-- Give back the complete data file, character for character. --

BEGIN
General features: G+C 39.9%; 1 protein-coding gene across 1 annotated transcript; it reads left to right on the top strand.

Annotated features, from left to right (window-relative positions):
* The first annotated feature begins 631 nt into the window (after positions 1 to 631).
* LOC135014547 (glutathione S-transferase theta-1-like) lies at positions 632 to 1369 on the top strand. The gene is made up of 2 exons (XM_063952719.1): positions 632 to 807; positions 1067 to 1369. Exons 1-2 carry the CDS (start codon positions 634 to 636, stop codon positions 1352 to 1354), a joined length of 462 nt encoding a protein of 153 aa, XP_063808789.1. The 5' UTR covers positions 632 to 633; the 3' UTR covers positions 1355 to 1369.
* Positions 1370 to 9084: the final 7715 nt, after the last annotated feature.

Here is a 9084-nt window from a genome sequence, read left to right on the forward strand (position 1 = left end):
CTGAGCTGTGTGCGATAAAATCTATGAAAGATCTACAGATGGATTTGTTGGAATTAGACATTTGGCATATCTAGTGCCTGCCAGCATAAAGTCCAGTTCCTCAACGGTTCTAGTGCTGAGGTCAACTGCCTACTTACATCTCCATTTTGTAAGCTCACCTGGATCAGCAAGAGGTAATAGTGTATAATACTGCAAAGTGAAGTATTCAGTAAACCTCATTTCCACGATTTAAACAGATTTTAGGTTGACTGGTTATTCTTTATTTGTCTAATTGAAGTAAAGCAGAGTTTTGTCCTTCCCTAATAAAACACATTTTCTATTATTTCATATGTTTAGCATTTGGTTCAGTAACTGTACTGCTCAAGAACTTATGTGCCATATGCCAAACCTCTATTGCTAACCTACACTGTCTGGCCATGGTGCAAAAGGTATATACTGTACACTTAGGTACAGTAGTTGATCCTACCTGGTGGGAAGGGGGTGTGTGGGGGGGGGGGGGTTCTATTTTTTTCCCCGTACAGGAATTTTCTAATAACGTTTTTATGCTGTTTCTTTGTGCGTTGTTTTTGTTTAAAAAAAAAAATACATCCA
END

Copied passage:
General features: G+C 39.9%; 1 protein-coding gene across 1 annotated transcript; it reads left to right on the top strand.

Annotated features, from left to right (window-relative positions):
* The first annotated feature begins 631 nt into the window (after positions 1 to 631).
* LOC135014547 (glutathione S-transferase theta-1-like) lies at positions 632 to 1369 on the top strand. The gene is made up of 2 exons (XM_063952719.1): positions 632 to 807; positions 1067 to 1369. Exons 1-2 carry the CDS (start codon positions 634 to 636, stop codon positions 1352 to 1354), a joined length of 462 nt encoding a protein of 153 aa, XP_063808789.1. The 5' UTR covers positions 632 to 633; the 3' UTR covers positions 1355 to 1369.
* Positions 1370 to 9084: the final 7715 nt, after the last annotated feature.

Here is a 9084-nt window from a genome sequence, read left to right on the forward strand (position 1 = left end):
CTGAGCTGTGTGCGATAAAATCTATGAAAGATCTACAGATGGATTTGTTGGAATTAGACATTTGGCATATCTAGTGCCTGCCAGCATAAAGTCCAGTTCCTCAACGGTTCTAGTGCTGAGGTCAACTGCCTACTTACATCTCCATTTTGTAAGCTCACCTGGATCAGCAAGAGGTAATAGTGTATAATACTGCAAAGTGAAGTATTCAGTAAACCTCATTTCCACGATTTAAACAGATTTTAGGTTGACTGGTTATTCTTTATTTGTCTAATTGAAGTAAAGCAGAGTTTTGTCCTTCCCTAATAAAACACATTTTCTATTATTTCATATGTTTAGCATTTGGTTCAGTAACTGTACTGCTCAAGAACTTATGTGCCATATGCCAAACCTCTATTGCTAACCTACACTGTCTGGCCATGGTGCAAAAGGTATATACTGTACACTTAGGTACAGTAGTTGATCCTACCTGGTGGGAAGGGGGTGTGTGGGGGGGGGGGGGTTCTATTTTTTTCCCCGTACAGGAATTTTCTAATAACGTTTTTATGCTGTTTCTTTGTGCGTTGTTTTTGTTTAAAAAAAAAAATACATCCA